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Tax-free savings a reality

Feb 22 2015 19:24
Maya Fisher-French , City Press

Johannesburg - From next month, South Africans will be allowed to invest up to R30 000 a year in tax-free savings accounts (TFSAs), according to City Press.

On Friday, National Treasury announced the final details in relation to TFSAs, and it is expected that many product houses will be announcing their tax-free savings accounts over the next few weeks.

TFSAs are aimed at increasing South Africa’s savings rate through tax incentives. Any amounts invested in these accounts will not attract any form of tax.

Rowan Burger, an executive at Momentum, says the tax-free benefit will significantly improve investment returns for individuals.

For example, if a 25-year-old invested R30 000 each year in an interest-bearing bank account, by the age of 65 they would have just more than R1.5m after tax.

In comparison, a tax-free savings account with the same interest rate would be worth R2.7m, because no tax is payable.

Parents can also open TFSAs for their children. A family of four can in effect save up to R120 000 a year in tax-free savings. This makes TFSAs an ideal savings vehicle for education.

TFSAs can be issued by banks, long-term insurers, managers responsible for collective investment schemes (unit trusts and exchange traded funds), government (through the retail savings bond scheme), mutual banks and cooperative banks.

For a product to qualify as a TFSA, it has to be simple to understand, adequately transparent and suitable for investors. According to Treasury, the following products will be eligible as TFSAs: most savings accounts with banks; fixed deposits; unit trusts (collective investment schemes); retail savings bonds; certain endowment policies issued by long-term insurers; linked investment products; and exchange-traded funds that are classified as collective investment schemes.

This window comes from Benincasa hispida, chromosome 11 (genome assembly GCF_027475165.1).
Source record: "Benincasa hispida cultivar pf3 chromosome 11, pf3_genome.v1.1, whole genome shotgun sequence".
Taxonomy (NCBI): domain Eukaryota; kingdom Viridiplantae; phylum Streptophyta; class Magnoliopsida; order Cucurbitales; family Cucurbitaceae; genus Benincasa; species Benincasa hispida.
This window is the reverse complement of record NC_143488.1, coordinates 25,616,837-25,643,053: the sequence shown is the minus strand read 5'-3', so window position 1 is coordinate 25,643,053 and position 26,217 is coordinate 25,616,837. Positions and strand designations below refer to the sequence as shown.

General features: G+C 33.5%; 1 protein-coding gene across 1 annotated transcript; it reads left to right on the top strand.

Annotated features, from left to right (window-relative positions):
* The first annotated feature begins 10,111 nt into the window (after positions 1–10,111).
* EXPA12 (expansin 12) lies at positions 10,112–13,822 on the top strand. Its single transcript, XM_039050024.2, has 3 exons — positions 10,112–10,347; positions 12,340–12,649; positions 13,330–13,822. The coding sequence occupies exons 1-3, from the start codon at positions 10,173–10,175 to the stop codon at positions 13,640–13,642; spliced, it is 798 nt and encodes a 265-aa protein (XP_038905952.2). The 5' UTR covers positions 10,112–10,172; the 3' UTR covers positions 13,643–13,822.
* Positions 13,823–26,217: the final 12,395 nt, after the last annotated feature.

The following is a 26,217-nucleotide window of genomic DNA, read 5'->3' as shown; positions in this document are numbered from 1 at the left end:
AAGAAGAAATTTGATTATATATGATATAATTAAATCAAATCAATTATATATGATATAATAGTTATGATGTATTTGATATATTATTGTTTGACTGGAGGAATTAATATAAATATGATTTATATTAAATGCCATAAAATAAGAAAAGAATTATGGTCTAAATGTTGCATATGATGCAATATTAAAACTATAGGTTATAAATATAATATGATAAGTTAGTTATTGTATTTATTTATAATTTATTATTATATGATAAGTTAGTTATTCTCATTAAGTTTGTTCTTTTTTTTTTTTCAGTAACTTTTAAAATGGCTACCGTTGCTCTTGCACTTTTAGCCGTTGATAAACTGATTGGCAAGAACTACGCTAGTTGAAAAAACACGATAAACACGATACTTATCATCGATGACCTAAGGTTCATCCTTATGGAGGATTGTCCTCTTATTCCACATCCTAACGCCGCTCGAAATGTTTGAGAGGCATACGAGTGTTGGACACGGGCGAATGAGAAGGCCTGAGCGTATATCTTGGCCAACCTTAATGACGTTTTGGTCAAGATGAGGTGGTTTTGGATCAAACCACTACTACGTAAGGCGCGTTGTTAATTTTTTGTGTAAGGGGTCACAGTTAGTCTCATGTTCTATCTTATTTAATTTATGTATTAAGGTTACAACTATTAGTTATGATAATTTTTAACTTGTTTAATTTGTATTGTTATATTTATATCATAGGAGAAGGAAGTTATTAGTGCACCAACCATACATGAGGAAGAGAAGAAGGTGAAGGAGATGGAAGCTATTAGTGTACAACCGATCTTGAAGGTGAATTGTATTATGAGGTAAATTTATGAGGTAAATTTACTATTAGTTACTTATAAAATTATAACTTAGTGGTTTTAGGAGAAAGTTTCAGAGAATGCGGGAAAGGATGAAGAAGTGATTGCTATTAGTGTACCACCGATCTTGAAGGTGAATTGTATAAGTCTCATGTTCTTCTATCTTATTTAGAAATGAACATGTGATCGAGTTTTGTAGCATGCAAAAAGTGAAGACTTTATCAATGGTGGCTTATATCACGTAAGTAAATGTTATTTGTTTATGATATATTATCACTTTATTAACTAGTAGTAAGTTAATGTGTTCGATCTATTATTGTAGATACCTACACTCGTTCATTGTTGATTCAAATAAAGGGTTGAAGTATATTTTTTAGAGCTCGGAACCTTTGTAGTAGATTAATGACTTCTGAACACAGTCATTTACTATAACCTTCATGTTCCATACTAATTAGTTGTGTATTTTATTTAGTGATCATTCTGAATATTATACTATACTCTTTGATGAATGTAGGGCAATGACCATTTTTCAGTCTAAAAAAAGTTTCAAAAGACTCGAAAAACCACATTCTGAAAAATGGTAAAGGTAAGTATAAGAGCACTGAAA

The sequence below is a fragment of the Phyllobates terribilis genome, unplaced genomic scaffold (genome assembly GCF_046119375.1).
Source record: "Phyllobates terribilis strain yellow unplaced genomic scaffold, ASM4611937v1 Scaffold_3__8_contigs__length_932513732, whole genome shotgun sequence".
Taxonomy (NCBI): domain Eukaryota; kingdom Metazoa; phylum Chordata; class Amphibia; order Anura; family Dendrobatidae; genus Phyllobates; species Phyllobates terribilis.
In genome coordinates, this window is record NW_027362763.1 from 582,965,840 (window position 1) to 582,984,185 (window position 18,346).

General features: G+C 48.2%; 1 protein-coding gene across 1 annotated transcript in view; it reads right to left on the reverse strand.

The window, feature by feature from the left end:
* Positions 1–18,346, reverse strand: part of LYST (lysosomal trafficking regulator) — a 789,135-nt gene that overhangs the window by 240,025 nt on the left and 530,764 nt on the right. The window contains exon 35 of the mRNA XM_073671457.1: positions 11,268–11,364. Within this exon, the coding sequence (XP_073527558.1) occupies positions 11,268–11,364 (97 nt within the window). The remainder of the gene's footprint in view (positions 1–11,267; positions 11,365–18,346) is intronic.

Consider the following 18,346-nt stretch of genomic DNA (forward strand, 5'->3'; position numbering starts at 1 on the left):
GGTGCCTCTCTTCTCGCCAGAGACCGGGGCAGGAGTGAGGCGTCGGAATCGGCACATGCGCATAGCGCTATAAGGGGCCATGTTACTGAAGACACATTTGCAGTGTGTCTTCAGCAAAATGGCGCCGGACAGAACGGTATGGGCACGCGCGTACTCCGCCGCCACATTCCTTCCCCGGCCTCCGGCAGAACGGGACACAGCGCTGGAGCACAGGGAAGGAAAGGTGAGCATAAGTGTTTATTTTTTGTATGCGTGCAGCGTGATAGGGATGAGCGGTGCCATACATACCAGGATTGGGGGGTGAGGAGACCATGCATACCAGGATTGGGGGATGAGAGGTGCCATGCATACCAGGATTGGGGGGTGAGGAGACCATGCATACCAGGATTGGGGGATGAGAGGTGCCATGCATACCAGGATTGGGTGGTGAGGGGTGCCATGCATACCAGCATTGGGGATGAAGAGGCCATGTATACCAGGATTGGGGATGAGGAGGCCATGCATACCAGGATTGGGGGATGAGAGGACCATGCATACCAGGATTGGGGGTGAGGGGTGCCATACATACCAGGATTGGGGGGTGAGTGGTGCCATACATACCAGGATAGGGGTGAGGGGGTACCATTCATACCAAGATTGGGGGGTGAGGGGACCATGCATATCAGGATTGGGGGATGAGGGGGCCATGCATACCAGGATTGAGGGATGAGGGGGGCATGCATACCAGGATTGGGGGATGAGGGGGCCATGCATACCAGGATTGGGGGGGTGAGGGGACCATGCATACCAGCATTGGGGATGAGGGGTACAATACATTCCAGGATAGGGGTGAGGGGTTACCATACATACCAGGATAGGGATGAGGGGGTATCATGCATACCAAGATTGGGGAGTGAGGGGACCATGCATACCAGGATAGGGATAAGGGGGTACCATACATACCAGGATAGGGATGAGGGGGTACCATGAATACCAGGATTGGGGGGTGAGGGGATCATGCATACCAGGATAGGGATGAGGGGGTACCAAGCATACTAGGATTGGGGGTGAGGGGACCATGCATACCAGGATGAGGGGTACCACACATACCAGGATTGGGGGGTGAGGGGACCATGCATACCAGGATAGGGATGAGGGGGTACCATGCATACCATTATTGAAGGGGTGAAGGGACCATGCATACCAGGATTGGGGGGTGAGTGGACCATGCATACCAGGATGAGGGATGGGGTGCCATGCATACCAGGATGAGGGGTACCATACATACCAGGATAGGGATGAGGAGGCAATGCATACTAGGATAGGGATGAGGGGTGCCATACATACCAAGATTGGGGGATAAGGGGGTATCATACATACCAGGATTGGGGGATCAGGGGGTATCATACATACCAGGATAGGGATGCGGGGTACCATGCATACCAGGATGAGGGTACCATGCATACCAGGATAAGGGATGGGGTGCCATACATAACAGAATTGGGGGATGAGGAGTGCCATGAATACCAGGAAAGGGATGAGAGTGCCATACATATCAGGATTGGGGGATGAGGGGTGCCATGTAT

Performance fees will not be allowable for TFSAs and savings products that can be used as transactional accounts are not allowed.

Contributions to all tax-free savings accounts will be limited to R30 000 a year and R500 000 over the life of an individual. However, Treasury has confirmed that, over time, the balance in these accounts may exceed the R500 000 limit because of accumulated earnings and capital gains.

To promote saving, Treasury is not allowing the conversion of existing savings accounts into TFSAs. Treasury is investigating the possibility of allowing low-income individuals who are invested in a product that is not suitable for their needs – such as endowment policies with a tax rate of 30% – the option to convert their savings or investments in current products into tax-free investments, as long as their value does not exceed the annual limit. This, however, will only be finalised later this year.

All savings and investment products that have a term of maturity, such as a fixed deposit, must be accessible within 32 business days from the time the money is requested.

In the case of other products, it must be paid out within seven business days. Treasury has allowed for an administrative penalty of a maximum of R300 for early withdrawal of fixed-term investments. You will, however, be able to transfer funds from an existing TFSA to another TFSA from March 1.

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savings  |  taxes  |  money clinic
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